As the handshake sequence is compatible with Gnutella1, the headers involved in negotiating node types should not be identical to those used to negotiate Gnutella1 to minimize network pollution. states:

X-Hub: [True|False]
X-Hub-Needed: [True|False]

Both headers contain a Boolean value, "true" or "false", case insensitive.

The X-Hub header indicates whether the transmitting node is currently operating as a hub. Hub nodes will send "X-Hub: True" while leaf nodes will send "X-Hub: False".

The X-Hub-Needed header indicates whether the transmitting node would like (and allow) the receiver to be a hub. A hub which sees no need for additional hubs in its area of the network, will send "X-Hub-Needed: False", indicating to the connecting node that it must operate in leaf mode if it wishes to connect. A hub which sees a need for additional hubs, will send "X-Hub-Needed: True", indicating that the receiving node should become a hub, if it is capable of doing so. A leaf may send "X-Hub-Needed: True" to indicate that it is seeking a connection to a hub.

The X-Hub header should be sent on all three of the header blocks to indicate the current intended state of the node, while the X-Hub-Needed header should be sent in the first two header blocks only, to indicate the desired status of the receiver. If the nodes cannot agree on a satisfactory arrangement, the connection will be terminated at or prior to the third header block with an appropriate message, for example:

GNUTELLA/0.6 503 Too many hub connections
GNUTELLA/0.6 503 Too many leaves
GNUTELLA/0.6 503 I have leaves, can't downgrade to leaf mode
GNUTELLA/0.6 503 Leaf mode disabled

- NOTE: because X-Ultrapeer and X-Ultrapeer-Needed has been used on Gnutella2 for a longtime, there should be some backward compatibility code to comunicate with older nodes until they disappear.

Hub Address Exchange

It is desirable for connecting nodes to exchange the node addresses of other hubs on the network to facilitate rapid connection. The Gnutella2 protocol includes highly efficient methods to share hub addresses with peers once connected, but for a node trying to connect and encountering only "full" hubs, learning new hubs to try is helpful.

The X-Try-Hubs header was developed for this purpose. It contains a comma separated list of hub node addresses and ports, along with a timestamp recording the time the hub was last seen. For example:

X-Try-Hubs: 2007-01-10T23:59Z, [..more..]

Hub addresses should not be sent unless the transmitter has reasonable knowledge of the hub's existence and the timestamp is not too old.

Compression Negotiation and Encoding

The Gnutella2 architecture makes widespread use of "deflate" compression, due to its high availability and ease of integration. Support of compressed TCP links is not a requirement in the Gnutella2 standard, however, it is strongly recommended.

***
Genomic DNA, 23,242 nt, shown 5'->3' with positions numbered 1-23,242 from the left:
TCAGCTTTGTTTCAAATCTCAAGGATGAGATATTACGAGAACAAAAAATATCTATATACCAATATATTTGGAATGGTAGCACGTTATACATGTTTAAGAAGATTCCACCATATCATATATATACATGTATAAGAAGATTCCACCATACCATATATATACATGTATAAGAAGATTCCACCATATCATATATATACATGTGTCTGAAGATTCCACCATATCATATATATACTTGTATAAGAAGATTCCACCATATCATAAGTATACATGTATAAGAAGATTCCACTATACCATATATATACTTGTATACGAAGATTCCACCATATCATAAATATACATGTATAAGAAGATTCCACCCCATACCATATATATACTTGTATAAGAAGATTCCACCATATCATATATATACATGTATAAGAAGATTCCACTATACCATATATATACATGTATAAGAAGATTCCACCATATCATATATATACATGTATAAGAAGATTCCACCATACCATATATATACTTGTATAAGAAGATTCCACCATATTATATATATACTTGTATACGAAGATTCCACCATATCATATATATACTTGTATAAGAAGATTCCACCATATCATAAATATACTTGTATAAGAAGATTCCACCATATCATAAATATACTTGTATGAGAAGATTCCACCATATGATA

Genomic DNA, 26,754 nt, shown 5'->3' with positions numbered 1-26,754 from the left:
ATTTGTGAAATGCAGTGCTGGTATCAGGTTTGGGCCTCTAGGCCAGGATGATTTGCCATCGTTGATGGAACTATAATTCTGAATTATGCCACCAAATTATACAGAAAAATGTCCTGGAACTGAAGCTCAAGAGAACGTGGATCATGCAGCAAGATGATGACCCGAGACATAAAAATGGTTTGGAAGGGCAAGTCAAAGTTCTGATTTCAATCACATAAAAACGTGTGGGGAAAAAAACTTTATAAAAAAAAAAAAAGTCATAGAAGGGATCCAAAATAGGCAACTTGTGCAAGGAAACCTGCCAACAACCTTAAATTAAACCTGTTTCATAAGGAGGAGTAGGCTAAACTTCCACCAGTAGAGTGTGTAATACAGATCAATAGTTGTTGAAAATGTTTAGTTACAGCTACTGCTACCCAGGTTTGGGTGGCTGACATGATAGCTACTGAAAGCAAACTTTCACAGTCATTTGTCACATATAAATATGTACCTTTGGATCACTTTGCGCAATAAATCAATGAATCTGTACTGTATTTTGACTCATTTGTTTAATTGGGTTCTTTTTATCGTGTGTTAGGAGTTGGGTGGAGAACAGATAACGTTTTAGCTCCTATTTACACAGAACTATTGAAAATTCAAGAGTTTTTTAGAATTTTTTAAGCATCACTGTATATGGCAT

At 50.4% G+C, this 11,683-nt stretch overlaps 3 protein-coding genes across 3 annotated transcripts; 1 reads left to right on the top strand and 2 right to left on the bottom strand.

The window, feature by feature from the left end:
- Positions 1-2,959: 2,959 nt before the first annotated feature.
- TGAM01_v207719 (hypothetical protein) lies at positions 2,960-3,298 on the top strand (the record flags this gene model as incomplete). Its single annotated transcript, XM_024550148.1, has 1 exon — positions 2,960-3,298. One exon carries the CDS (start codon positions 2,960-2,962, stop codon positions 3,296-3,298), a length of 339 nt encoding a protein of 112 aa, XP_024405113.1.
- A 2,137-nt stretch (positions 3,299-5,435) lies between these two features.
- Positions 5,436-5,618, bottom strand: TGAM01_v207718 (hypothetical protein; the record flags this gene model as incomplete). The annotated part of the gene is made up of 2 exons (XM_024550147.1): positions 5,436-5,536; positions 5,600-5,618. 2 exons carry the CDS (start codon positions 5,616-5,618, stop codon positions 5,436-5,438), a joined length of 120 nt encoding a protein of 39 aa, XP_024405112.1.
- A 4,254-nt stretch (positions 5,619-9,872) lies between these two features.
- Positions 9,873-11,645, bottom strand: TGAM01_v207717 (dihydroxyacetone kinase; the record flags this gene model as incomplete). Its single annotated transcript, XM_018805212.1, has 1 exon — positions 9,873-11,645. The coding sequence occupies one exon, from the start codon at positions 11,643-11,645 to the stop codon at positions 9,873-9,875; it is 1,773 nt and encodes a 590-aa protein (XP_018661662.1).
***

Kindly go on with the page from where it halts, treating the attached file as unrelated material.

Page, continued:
Deflate compression of a TCP link is negotiated with the pair standard HTTP headers "Accept-Encoding" and "Content-Encoding". For example:

Header block one (initiator):

Accept-Encoding: deflate

Header block two (receiver):

Accept-Encoding: deflate
Content-Encoding: deflate

Header block three (initiator):

Content-Encoding: deflate

In this example, the initiator advertises support for receiving a deflated connection. The receiver then indicates that it too supports receiving a deflated connection, and that it intends to transmit deflated data. Finally, the initiator upon noting that the receiver supports deflate, indicates that it too will transmit deflated data.

Note that unlike the content-type / protocol negotiation, deflated encoding can be applied on either incoming, outgoing, or both channels of a connection.

For performance reasons, nodes should consider whether they can afford to support additional deflated connections before advertising support for them, or agreeing to provide a deflated data stream. In the Gnutella2 network topology, all links benefit from compression, except the leaf to hub channel of the leaf/hub link. Exempting this channel from compression, saves the leaf and more importantly, the hub, a considerable CPU and RAM investment.

Post Handshake Communication

After the third and final header block has been received by the initiator, subsequent communication over the TCP stream occurs in the negotiated protocol, with the negotiated encoding. This means that while the handshake sequence was backwards compatible with Gnutella1, after Gnutella2 support has been negotiated, all subsequent communication occurs in the Gnutella2 common protocol - an entirely new system not backwards compatible with any other protocol.